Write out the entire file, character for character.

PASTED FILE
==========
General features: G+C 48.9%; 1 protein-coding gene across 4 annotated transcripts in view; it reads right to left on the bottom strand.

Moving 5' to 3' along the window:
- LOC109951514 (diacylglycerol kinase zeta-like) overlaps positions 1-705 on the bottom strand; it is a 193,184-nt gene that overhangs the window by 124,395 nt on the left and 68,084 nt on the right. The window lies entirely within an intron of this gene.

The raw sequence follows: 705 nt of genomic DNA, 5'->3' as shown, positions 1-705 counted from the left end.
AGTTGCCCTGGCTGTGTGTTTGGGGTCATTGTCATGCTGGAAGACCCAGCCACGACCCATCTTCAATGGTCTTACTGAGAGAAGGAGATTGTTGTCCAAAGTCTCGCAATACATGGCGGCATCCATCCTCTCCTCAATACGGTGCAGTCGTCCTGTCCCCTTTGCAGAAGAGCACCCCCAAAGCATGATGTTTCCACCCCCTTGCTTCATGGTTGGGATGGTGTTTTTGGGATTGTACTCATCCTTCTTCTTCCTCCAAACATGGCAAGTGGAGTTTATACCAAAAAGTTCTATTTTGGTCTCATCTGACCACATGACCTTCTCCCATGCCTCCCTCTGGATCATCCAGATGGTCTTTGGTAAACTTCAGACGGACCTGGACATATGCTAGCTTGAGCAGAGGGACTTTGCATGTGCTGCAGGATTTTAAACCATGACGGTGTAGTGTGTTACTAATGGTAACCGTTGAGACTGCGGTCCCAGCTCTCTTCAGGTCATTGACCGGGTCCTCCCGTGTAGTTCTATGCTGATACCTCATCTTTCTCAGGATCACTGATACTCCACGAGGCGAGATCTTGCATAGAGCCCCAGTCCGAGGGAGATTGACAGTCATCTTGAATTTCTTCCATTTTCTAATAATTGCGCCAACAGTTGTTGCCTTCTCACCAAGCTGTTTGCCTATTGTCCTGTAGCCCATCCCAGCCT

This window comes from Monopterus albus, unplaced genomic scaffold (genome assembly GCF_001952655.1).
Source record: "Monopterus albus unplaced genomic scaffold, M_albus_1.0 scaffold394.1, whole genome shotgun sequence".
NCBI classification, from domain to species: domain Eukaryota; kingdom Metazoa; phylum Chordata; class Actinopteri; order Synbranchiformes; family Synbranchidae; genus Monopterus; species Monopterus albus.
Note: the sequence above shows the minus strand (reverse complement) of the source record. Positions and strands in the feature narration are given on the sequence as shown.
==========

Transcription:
General features: G+C 48.9%; 1 protein-coding gene across 4 annotated transcripts in view; it reads right to left on the bottom strand.

Moving 5' to 3' along the window:
- LOC109951514 (diacylglycerol kinase zeta-like) overlaps positions 1-705 on the bottom strand; it is a 193,184-nt gene that overhangs the window by 124,395 nt on the left and 68,084 nt on the right. The window lies entirely within an intron of this gene.

The raw sequence follows: 705 nt of genomic DNA, 5'->3' as shown, positions 1-705 counted from the left end.
AGTTGCCCTGGCTGTGTGTTTGGGGTCATTGTCATGCTGGAAGACCCAGCCACGACCCATCTTCAATGGTCTTACTGAGAGAAGGAGATTGTTGTCCAAAGTCTCGCAATACATGGCGGCATCCATCCTCTCCTCAATACGGTGCAGTCGTCCTGTCCCCTTTGCAGAAGAGCACCCCCAAAGCATGATGTTTCCACCCCCTTGCTTCATGGTTGGGATGGTGTTTTTGGGATTGTACTCATCCTTCTTCTTCCTCCAAACATGGCAAGTGGAGTTTATACCAAAAAGTTCTATTTTGGTCTCATCTGACCACATGACCTTCTCCCATGCCTCCCTCTGGATCATCCAGATGGTCTTTGGTAAACTTCAGACGGACCTGGACATATGCTAGCTTGAGCAGAGGGACTTTGCATGTGCTGCAGGATTTTAAACCATGACGGTGTAGTGTGTTACTAATGGTAACCGTTGAGACTGCGGTCCCAGCTCTCTTCAGGTCATTGACCGGGTCCTCCCGTGTAGTTCTATGCTGATACCTCATCTTTCTCAGGATCACTGATACTCCACGAGGCGAGATCTTGCATAGAGCCCCAGTCCGAGGGAGATTGACAGTCATCTTGAATTTCTTCCATTTTCTAATAATTGCGCCAACAGTTGTTGCCTTCTCACCAAGCTGTTTGCCTATTGTCCTGTAGCCCATCCCAGCCT

This window comes from Monopterus albus, unplaced genomic scaffold (genome assembly GCF_001952655.1).
Source record: "Monopterus albus unplaced genomic scaffold, M_albus_1.0 scaffold394.1, whole genome shotgun sequence".
NCBI classification, from domain to species: domain Eukaryota; kingdom Metazoa; phylum Chordata; class Actinopteri; order Synbranchiformes; family Synbranchidae; genus Monopterus; species Monopterus albus.
Note: the sequence above shows the minus strand (reverse complement) of the source record. Positions and strands in the feature narration are given on the sequence as shown.